Kashkari of the central bank says the warnings about runaway inflation are just ‘ghost stories’
Minneapolis Federal Reserve Chairman Neil Kashkari said Friday that warnings that US inflation was on the rise did not support any evidence that it was tantamount to “ghost stories.”
Kashkari said that as inflation has been rising since 2008, it will accelerate, forcing the central bank to reduce the brakes by sharply raising its policy interest rate. In an article published on the website of his regional bank.
These theories are like ghost stories because there is no evidence that they are true, but they cannot be refuted, he said.
Some economists are concerned that the consumer price index indicates high inflation.
The CBI has risen 6.3% year-on-year in the last three months, the highest rate since 2008. Excluding food and energy prices, the core CPI rose 5.1%, the highest since 1991. Core products are up 8.1%, the highest since 1982.
In a separate interview Friday, Atlanta Fed President Rafael Postick said the COVID-19 epidemic has created “too much noise” in inflation data.
“From month to month and from quarter to quarter, the components of the CBI show wide fluctuations … so it is difficult to know what signal we are seeing now,” Postick said in an interview with Bloomberg Television.
Analysts say financial markets have not responded much to the central bank’s promise to allow inflation to exceed its target, and that the reason for this is that prices have remained very calm in recent years.
St. Louis Federal Reserve Chairman James Bullard said Friday that Wall Street could test satisfaction with inflation.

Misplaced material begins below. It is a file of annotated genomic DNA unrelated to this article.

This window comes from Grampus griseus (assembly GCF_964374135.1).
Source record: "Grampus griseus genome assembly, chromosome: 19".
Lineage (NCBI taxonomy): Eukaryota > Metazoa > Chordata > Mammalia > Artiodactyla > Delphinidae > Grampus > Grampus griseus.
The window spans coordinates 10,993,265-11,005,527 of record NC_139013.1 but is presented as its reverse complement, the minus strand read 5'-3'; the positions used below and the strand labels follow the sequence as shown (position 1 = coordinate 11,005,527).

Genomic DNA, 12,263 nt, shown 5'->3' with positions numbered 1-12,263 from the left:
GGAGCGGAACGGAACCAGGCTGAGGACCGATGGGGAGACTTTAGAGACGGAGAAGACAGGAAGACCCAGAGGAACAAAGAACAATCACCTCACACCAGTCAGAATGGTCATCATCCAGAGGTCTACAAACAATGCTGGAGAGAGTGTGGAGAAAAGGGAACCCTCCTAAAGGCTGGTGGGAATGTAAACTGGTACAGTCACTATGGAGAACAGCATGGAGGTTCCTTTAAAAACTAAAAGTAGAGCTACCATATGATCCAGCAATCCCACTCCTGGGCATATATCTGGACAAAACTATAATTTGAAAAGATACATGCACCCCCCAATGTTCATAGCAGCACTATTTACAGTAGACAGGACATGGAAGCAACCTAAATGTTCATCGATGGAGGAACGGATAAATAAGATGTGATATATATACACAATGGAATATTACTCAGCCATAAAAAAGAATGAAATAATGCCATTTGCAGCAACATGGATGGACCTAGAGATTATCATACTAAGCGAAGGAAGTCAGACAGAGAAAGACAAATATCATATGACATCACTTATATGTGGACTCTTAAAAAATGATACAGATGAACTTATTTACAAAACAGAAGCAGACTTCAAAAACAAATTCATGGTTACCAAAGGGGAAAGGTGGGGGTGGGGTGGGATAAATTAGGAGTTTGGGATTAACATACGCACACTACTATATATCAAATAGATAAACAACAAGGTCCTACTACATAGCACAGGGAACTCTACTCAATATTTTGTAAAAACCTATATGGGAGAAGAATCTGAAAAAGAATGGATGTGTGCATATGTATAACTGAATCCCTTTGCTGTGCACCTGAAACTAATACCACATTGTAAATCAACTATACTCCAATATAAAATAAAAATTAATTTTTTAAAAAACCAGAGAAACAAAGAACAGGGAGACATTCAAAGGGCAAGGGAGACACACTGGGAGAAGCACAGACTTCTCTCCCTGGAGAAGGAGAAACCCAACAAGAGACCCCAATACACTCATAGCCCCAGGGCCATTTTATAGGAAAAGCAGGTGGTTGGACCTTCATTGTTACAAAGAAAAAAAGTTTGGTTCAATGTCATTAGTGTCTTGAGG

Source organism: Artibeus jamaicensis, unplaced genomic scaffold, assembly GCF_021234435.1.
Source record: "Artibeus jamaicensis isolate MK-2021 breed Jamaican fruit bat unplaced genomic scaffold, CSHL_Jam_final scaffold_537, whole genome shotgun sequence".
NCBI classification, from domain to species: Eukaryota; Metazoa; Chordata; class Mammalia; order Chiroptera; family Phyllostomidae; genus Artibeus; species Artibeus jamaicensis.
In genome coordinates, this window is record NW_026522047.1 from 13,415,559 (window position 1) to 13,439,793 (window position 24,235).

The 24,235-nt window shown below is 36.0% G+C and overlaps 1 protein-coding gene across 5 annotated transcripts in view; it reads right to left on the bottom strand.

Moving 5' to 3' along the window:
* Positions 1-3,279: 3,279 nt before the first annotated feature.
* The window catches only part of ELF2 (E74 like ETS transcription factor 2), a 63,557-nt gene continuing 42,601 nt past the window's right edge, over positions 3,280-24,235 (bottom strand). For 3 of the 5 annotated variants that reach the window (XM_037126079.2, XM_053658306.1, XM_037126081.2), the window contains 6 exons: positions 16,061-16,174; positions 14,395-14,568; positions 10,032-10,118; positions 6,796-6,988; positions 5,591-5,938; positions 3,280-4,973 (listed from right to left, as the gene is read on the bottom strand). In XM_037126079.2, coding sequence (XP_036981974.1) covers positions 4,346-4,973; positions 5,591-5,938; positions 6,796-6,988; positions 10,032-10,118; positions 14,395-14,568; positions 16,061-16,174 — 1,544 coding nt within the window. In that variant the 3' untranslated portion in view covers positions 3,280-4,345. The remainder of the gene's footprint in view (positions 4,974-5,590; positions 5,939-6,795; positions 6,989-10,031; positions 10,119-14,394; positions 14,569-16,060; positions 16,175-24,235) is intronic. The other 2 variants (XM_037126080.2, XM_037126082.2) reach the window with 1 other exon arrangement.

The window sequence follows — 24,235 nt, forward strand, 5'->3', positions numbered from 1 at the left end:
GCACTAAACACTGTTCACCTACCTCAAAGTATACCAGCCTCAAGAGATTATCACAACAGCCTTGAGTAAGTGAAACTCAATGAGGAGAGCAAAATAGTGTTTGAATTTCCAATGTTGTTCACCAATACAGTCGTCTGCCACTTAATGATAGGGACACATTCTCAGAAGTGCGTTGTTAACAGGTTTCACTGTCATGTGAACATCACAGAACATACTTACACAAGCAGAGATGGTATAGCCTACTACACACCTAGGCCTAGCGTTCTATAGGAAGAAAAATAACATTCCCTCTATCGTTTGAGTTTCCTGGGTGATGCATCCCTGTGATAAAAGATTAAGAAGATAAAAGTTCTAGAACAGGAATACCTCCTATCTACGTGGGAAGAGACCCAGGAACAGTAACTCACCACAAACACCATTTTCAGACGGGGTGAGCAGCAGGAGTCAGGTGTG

“I think you can see higher inflation than there was in the pre-epidemic period. When inflation was very low,” he said.
In a discussion hosted by the Boeing Center for Supply Chain Discovery at the University of Washington in St. Louis, Bullard said there were a number of factors that could push up the price level: a very loose central bank, huge fiscal deficits and disruption pressures given 30%, the annual growth rate is expected.
Kashkari said that if it retreated, high inflation would be a “high class problem” for the central bank.
Because the central bank knows how to deal with high inflation – the central bank has limited tools to combat low inflation.
Kashkari noted that persistent low inflation is posing challenges to advanced economies around the world.
This week, the central bank announced the final stages of its strategy to avoid falling into the quicksand of low inflation.
Step:The last position of the central bank: the war to be powerful
The FOMC said it would keep interest rates close to zero until inflation reached its 2% target until the labor market reached maximum employment, and was “on track to cross the 2% mark for some time to come.”
Kashkari disagreed with the central bank’s new perspective guidance at its policy meeting on Wednesday. He proposed simple language that the FOMC “expects to maintain the target range until core inflation reaches 2% on a stable basis” and defined that the “sustainable basis” in this context would last one year.
Kashkari said his alternative forward guidance was stronger than the accepted statement.
The FOMC, the federal president of Minneapolis, said in his forthcoming guidelines that there was no need to mention employment and that there were risks of underestimating the recession in the labor market.
Under his proposal, he said, “we will only throw up once we have proven that we are in maximum employment because key inflation must hit or exceed 2% on a consistent basis.”
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